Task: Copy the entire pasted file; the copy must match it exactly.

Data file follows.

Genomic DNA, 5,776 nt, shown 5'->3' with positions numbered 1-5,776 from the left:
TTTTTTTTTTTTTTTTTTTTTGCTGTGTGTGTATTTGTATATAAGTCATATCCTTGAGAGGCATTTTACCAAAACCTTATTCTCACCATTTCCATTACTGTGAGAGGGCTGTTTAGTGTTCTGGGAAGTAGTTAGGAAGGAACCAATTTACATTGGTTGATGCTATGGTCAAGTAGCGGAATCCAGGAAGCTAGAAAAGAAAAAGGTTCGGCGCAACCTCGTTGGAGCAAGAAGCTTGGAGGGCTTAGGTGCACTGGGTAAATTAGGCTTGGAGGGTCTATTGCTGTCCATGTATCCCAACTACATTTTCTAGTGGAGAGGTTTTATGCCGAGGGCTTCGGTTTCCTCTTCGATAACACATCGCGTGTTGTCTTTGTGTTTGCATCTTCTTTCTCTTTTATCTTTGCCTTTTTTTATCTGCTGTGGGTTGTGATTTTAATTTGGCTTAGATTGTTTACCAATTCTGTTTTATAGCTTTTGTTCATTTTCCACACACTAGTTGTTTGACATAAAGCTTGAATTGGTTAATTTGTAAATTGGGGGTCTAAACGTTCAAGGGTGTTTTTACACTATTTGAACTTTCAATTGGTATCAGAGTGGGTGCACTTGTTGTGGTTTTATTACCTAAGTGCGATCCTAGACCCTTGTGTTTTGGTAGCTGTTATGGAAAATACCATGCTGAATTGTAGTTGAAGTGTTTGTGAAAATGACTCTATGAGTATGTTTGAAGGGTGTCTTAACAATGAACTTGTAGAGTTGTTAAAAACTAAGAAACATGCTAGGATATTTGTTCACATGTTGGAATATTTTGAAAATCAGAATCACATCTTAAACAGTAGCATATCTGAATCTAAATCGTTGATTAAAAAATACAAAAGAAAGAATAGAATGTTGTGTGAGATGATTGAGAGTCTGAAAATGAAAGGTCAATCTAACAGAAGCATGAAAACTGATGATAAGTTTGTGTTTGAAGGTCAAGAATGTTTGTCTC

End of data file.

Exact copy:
Genomic DNA, 5,776 nt, shown 5'->3' with positions numbered 1-5,776 from the left:
TTTTTTTTTTTTTTTTTTTTTGCTGTGTGTGTATTTGTATATAAGTCATATCCTTGAGAGGCATTTTACCAAAACCTTATTCTCACCATTTCCATTACTGTGAGAGGGCTGTTTAGTGTTCTGGGAAGTAGTTAGGAAGGAACCAATTTACATTGGTTGATGCTATGGTCAAGTAGCGGAATCCAGGAAGCTAGAAAAGAAAAAGGTTCGGCGCAACCTCGTTGGAGCAAGAAGCTTGGAGGGCTTAGGTGCACTGGGTAAATTAGGCTTGGAGGGTCTATTGCTGTCCATGTATCCCAACTACATTTTCTAGTGGAGAGGTTTTATGCCGAGGGCTTCGGTTTCCTCTTCGATAACACATCGCGTGTTGTCTTTGTGTTTGCATCTTCTTTCTCTTTTATCTTTGCCTTTTTTTATCTGCTGTGGGTTGTGATTTTAATTTGGCTTAGATTGTTTACCAATTCTGTTTTATAGCTTTTGTTCATTTTCCACACACTAGTTGTTTGACATAAAGCTTGAATTGGTTAATTTGTAAATTGGGGGTCTAAACGTTCAAGGGTGTTTTTACACTATTTGAACTTTCAATTGGTATCAGAGTGGGTGCACTTGTTGTGGTTTTATTACCTAAGTGCGATCCTAGACCCTTGTGTTTTGGTAGCTGTTATGGAAAATACCATGCTGAATTGTAGTTGAAGTGTTTGTGAAAATGACTCTATGAGTATGTTTGAAGGGTGTCTTAACAATGAACTTGTAGAGTTGTTAAAAACTAAGAAACATGCTAGGATATTTGTTCACATGTTGGAATATTTTGAAAATCAGAATCACATCTTAAACAGTAGCATATCTGAATCTAAATCGTTGATTAAAAAATACAAAAGAAAGAATAGAATGTTGTGTGAGATGATTGAGAGTCTGAAAATGAAAGGTCAATCTAACAGAAGCATGAAAACTGATGATAAGTTTGTGTTTGAAGGTCAAGAATGTTTGTCTC